A brief coffee break later and Martin Poulter was back to the PowerPoint this time giving an insight into his recent experiences with Wikipedia.  After covering off several acronyms Martin showed how several Wikipedia pages were driving traffic to the Economics Subject Centre web site.  The odd thing seemed to be that in order to produce this it was actually done through not setting up the pages himself.  Rather he made ‘specific’ and open contributions as someone with a vested interest at the same time as building up his Wikipedia user profile as a considerate updater who was contributing to the content of Wikipedia in a variety of ways – particularly in managing Wikipedia vandalism.

Wikipedia certainly seems like an area where knowing the territory and community is the key to your own success outside of it.  It may well be something I’ll explore more deeply at a later date.

John McNaught of the National Centre for Text Mining gave an interesting presentation on … text mining.  By using a range of tools (/services) based on natural language processing and significant computing power, text mining analyses large quantities of textual information and attempts to find key words, phrases and even context to allow a user to focus searches, and even potentially develop new hypotheses.  There could well be areas in which to exploit some of the search tools to narrow and contextualise subject/discipline searches as well as even potentially help automatically identify appropriate key words as the basis for meta tagging for respoitories like Jorum and EvidenceNet.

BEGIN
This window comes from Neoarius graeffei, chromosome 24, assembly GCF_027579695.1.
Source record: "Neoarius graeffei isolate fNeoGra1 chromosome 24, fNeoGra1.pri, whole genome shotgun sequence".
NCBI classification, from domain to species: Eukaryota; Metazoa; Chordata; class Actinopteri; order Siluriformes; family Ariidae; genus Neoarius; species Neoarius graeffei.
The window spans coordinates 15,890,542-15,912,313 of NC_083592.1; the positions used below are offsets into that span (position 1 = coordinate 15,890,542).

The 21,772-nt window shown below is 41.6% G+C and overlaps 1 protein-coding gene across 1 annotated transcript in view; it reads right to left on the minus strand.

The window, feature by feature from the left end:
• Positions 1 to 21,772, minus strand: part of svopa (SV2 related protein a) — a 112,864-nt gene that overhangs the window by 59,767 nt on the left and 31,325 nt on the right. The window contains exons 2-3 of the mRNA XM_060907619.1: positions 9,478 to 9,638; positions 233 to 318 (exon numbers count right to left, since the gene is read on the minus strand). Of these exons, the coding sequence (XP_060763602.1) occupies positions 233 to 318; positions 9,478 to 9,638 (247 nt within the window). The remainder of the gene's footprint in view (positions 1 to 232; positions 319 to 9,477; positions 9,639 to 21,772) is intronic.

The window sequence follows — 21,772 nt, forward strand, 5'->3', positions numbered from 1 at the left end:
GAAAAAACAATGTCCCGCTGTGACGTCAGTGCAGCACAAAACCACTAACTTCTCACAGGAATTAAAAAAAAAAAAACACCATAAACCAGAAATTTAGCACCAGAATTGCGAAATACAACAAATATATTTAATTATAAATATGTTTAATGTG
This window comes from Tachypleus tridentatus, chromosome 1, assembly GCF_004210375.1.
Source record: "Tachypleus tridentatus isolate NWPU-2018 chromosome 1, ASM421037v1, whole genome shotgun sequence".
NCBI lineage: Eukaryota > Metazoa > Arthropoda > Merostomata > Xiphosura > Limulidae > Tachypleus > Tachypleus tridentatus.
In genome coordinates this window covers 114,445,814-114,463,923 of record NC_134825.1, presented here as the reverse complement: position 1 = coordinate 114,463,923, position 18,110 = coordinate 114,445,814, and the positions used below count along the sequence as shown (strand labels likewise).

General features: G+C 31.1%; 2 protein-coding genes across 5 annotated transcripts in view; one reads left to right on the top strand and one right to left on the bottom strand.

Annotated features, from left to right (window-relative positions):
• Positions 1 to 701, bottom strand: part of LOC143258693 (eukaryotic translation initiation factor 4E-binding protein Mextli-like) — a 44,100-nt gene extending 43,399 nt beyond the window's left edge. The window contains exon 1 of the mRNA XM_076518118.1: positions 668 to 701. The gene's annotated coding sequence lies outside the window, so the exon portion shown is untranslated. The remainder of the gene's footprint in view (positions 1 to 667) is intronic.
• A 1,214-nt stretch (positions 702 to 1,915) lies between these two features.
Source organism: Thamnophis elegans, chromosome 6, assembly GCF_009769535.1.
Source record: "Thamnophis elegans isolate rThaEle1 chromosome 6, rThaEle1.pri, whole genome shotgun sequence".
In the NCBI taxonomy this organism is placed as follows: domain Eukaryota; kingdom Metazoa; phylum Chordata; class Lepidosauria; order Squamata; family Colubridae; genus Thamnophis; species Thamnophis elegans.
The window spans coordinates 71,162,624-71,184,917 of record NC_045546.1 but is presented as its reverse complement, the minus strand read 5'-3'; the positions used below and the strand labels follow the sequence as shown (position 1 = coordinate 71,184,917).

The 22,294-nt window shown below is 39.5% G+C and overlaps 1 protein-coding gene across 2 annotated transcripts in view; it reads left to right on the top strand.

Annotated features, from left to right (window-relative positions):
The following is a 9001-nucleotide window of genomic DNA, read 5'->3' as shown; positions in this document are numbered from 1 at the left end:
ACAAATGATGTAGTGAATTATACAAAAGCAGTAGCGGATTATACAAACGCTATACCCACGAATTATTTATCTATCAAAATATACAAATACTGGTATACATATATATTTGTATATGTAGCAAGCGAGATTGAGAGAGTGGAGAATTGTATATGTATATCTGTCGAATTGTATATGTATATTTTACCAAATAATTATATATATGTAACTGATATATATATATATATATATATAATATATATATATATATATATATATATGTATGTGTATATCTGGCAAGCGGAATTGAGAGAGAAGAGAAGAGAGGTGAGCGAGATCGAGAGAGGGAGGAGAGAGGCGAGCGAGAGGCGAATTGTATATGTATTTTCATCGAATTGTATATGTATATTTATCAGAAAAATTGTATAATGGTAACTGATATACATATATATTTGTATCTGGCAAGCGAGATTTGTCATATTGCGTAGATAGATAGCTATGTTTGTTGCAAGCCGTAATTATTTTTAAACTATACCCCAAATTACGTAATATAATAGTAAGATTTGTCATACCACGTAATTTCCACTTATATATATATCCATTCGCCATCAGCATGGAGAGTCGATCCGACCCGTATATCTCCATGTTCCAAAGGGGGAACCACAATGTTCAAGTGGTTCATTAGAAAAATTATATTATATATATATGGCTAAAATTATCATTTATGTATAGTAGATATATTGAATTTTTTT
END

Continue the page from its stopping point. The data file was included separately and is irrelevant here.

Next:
The final presentation came from Paul Harding of York’s Online Services Team.  Paul gave a brief update on the current scale of the Academy’s public facing web site and a view of some of the upcoming sub-sites that were currently in development and that would be appearing in the coming weeks and months.

There were also a few areas where new functionality had been introduced, mainly around RSS feeds (both incoming and outgoing), but also some integration with micro-blogging and social networking sites.  Thematic searching was also something that was coming to the fore and a rating system is felt to be progressing such that it should be deployed in the not too distant future.

Overall this seemed to be the most well attended and agenda packed Academy technical gathering I’ve been to, and I think everyone came away with plenty to think about.

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BETT Show 09

January 14, 2009

As anyone who’s been following the RebootIT Twitter feed today will know, I’ve been at the first day of the BETT Show 09. BETT (or British Education and Training Technology) is an education focussed technology event with the global industry giants of IT such as Microsoft right the way down to businesses run by individuals providing specialised learning materials. Whilst the Academy is not dealing directly with educating students, we do work in the HE sector and so the suppliers are often the same. Additionally we do need to train our own staff in technology and so there’s some parallels there too.

I spent a few minutes at one of the two large Microsoft areas watching a demonstration of Microsoft Surface. This has been all over the Internet and in the media in general for some time now but this was the first opportunity I’ve had to see it actually being used. I had expected it to be a bit sluggish or non-responsive, but it was working really smoothly and Microsoft have obviously been investing in developing software specifically for using it in a school environment with a range of demonstrations including – wiping the screen to reveal an underlying image a bit at a time, building a photo collage and interacting with an intricate 3D model of the human heart.